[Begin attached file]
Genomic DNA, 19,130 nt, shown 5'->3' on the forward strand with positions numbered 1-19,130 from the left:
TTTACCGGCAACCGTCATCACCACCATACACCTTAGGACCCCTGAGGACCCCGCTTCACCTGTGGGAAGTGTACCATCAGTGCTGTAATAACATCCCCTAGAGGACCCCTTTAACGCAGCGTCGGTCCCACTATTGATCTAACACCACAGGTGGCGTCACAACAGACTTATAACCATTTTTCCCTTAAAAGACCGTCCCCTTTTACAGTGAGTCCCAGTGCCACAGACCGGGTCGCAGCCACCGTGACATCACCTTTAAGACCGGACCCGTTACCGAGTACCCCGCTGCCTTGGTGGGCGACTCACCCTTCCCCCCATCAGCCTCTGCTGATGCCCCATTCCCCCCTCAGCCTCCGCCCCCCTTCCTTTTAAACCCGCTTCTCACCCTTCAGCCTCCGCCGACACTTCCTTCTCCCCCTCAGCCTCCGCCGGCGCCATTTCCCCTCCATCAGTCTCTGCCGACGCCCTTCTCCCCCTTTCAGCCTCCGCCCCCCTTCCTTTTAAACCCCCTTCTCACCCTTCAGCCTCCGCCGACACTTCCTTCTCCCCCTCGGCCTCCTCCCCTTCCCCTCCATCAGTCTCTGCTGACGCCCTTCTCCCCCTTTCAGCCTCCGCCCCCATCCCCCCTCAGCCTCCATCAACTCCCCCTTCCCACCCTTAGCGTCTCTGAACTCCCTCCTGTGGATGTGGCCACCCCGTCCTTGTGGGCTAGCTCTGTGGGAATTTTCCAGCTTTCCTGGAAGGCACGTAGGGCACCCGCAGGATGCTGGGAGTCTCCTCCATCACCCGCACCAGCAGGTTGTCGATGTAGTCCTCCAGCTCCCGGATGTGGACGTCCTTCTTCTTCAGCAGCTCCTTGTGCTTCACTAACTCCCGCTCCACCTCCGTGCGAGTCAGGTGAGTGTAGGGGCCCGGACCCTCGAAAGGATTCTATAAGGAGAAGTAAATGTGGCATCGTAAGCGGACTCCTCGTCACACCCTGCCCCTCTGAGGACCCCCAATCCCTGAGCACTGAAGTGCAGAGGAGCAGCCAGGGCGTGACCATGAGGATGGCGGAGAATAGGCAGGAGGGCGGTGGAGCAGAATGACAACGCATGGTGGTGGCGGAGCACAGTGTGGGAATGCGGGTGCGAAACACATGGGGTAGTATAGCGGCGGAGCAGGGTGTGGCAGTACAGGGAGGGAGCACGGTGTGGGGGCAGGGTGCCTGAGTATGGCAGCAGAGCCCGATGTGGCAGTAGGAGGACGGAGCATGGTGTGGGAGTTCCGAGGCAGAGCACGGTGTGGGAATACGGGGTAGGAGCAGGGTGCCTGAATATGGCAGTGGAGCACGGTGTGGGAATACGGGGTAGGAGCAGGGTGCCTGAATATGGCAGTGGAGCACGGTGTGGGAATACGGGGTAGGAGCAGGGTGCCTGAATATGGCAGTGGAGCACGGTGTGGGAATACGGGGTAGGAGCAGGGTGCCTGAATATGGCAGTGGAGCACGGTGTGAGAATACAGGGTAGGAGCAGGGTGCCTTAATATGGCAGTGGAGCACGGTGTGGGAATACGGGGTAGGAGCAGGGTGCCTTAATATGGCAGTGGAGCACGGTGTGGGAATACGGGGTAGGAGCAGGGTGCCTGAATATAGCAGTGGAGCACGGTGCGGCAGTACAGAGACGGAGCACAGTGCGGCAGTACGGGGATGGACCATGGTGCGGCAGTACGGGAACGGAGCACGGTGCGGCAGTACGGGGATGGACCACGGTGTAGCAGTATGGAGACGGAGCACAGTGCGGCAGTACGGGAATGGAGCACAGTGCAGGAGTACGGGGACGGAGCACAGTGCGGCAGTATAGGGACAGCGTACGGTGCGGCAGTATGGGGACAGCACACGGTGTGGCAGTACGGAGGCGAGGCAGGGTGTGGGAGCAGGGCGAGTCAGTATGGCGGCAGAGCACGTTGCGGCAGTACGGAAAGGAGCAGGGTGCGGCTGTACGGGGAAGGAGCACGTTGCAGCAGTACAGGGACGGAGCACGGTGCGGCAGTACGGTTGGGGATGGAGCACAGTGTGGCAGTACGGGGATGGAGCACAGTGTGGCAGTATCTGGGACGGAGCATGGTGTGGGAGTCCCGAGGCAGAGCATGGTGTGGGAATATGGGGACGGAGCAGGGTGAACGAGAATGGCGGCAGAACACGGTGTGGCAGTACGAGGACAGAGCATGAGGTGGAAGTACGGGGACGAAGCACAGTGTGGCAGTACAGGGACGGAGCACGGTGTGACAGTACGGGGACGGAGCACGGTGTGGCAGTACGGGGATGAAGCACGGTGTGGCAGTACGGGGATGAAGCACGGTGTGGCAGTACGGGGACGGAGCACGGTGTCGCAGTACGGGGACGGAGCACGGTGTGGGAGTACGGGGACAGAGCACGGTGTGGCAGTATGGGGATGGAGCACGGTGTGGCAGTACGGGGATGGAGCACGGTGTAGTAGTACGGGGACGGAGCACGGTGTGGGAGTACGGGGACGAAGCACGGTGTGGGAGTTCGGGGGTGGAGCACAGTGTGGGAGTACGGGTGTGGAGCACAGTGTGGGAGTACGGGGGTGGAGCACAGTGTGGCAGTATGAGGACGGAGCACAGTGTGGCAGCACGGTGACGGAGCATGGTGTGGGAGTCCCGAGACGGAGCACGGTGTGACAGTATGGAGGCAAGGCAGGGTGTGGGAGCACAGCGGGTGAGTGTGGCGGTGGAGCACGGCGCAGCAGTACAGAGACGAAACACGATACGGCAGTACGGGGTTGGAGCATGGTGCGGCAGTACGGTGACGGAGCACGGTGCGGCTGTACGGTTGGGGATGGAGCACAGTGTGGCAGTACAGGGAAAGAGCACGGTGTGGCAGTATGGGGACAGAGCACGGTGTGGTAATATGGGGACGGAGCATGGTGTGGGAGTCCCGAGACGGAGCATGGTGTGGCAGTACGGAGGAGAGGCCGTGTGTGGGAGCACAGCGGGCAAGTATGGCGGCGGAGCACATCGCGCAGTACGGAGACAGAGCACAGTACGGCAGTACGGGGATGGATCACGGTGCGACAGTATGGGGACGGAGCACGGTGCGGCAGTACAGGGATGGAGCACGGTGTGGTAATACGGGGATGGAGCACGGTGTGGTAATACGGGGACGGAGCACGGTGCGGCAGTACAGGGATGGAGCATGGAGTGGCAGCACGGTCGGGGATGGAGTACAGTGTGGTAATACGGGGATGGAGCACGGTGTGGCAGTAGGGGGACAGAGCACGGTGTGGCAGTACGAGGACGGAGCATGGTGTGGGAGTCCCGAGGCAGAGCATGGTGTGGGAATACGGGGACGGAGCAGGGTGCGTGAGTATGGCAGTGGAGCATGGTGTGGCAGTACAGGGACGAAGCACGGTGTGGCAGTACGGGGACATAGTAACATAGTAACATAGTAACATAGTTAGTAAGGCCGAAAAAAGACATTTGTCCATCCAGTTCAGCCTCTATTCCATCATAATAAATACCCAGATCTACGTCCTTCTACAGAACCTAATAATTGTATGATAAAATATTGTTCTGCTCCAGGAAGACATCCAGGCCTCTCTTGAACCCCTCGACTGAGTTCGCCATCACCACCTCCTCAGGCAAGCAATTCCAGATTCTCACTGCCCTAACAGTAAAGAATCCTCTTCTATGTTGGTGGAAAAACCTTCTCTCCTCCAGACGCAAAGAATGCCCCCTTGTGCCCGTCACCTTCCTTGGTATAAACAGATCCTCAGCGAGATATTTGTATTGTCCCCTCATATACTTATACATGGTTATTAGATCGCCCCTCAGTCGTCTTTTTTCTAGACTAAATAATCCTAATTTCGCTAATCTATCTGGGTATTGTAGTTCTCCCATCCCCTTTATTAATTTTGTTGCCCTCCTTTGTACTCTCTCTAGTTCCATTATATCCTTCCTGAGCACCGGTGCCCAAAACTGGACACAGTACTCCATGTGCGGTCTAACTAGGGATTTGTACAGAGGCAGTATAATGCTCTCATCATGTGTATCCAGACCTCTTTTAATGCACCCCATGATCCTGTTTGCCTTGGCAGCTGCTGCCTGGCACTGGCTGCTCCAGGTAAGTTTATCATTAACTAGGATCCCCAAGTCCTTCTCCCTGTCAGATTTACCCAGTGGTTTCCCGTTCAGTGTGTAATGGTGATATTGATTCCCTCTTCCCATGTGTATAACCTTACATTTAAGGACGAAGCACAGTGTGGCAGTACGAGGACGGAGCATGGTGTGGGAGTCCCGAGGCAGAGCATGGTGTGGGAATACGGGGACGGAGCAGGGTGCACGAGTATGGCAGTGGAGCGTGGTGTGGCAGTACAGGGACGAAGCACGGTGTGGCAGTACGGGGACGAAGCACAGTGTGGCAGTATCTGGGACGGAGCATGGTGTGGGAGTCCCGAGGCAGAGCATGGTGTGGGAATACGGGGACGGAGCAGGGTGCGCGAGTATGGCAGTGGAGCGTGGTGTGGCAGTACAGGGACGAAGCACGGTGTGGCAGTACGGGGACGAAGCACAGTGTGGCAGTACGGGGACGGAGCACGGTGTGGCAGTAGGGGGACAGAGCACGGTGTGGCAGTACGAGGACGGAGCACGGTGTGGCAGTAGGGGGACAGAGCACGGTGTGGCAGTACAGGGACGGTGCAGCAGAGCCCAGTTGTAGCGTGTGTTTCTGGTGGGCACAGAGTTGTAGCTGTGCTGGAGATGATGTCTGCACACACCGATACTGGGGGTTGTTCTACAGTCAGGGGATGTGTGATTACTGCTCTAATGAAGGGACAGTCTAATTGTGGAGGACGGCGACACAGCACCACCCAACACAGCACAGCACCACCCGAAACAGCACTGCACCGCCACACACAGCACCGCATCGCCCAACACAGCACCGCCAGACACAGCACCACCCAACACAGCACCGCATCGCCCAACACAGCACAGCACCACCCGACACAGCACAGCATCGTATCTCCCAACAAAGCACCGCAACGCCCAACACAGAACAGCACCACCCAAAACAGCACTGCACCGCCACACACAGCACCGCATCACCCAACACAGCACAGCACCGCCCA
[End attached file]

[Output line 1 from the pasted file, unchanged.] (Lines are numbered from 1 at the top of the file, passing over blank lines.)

Genomic DNA, 19,130 nt, shown 5'->3' on the forward strand with positions numbered 1-19,130 from the left: